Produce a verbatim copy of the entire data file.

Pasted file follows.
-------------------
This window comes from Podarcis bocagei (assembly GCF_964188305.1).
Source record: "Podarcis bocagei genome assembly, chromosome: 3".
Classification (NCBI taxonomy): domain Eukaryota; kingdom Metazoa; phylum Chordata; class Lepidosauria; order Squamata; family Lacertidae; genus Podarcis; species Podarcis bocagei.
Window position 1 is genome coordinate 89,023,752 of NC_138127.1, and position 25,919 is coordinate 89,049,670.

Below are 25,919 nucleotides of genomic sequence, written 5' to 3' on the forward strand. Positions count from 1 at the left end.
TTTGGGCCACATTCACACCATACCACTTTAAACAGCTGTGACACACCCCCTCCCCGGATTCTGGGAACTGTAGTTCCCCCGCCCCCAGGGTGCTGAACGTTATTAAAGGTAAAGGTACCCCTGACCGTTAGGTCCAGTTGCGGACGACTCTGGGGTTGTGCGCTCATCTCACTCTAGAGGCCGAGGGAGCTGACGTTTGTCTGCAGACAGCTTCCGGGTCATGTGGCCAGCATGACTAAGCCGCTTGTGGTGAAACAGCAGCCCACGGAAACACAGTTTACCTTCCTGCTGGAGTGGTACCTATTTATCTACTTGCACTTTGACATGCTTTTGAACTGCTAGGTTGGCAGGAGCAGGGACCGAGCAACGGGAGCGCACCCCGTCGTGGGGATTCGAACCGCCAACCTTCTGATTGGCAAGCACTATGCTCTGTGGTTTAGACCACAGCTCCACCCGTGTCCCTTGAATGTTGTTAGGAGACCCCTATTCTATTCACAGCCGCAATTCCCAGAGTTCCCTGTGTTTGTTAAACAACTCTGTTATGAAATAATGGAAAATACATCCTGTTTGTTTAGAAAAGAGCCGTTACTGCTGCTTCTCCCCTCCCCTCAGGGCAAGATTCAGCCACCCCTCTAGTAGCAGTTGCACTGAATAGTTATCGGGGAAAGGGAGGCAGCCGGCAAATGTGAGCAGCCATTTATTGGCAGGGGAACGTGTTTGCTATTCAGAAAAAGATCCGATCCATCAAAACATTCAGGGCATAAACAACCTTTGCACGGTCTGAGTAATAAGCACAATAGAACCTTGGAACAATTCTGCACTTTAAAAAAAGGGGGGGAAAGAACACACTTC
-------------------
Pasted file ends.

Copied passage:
This window comes from Podarcis bocagei (assembly GCF_964188305.1).
Source record: "Podarcis bocagei genome assembly, chromosome: 3".
Classification (NCBI taxonomy): domain Eukaryota; kingdom Metazoa; phylum Chordata; class Lepidosauria; order Squamata; family Lacertidae; genus Podarcis; species Podarcis bocagei.
Window position 1 is genome coordinate 89,023,752 of NC_138127.1, and position 25,919 is coordinate 89,049,670.

Below are 25,919 nucleotides of genomic sequence, written 5' to 3' on the forward strand. Positions count from 1 at the left end.
TTTGGGCCACATTCACACCATACCACTTTAAACAGCTGTGACACACCCCCTCCCCGGATTCTGGGAACTGTAGTTCCCCCGCCCCCAGGGTGCTGAACGTTATTAAAGGTAAAGGTACCCCTGACCGTTAGGTCCAGTTGCGGACGACTCTGGGGTTGTGCGCTCATCTCACTCTAGAGGCCGAGGGAGCTGACGTTTGTCTGCAGACAGCTTCCGGGTCATGTGGCCAGCATGACTAAGCCGCTTGTGGTGAAACAGCAGCCCACGGAAACACAGTTTACCTTCCTGCTGGAGTGGTACCTATTTATCTACTTGCACTTTGACATGCTTTTGAACTGCTAGGTTGGCAGGAGCAGGGACCGAGCAACGGGAGCGCACCCCGTCGTGGGGATTCGAACCGCCAACCTTCTGATTGGCAAGCACTATGCTCTGTGGTTTAGACCACAGCTCCACCCGTGTCCCTTGAATGTTGTTAGGAGACCCCTATTCTATTCACAGCCGCAATTCCCAGAGTTCCCTGTGTTTGTTAAACAACTCTGTTATGAAATAATGGAAAATACATCCTGTTTGTTTAGAAAAGAGCCGTTACTGCTGCTTCTCCCCTCCCCTCAGGGCAAGATTCAGCCACCCCTCTAGTAGCAGTTGCACTGAATAGTTATCGGGGAAAGGGAGGCAGCCGGCAAATGTGAGCAGCCATTTATTGGCAGGGGAACGTGTTTGCTATTCAGAAAAAGATCCGATCCATCAAAACATTCAGGGCATAAACAACCTTTGCACGGTCTGAGTAATAAGCACAATAGAACCTTGGAACAATTCTGCACTTTAAAAAAAGGGGGGGAAAGAACACACTTC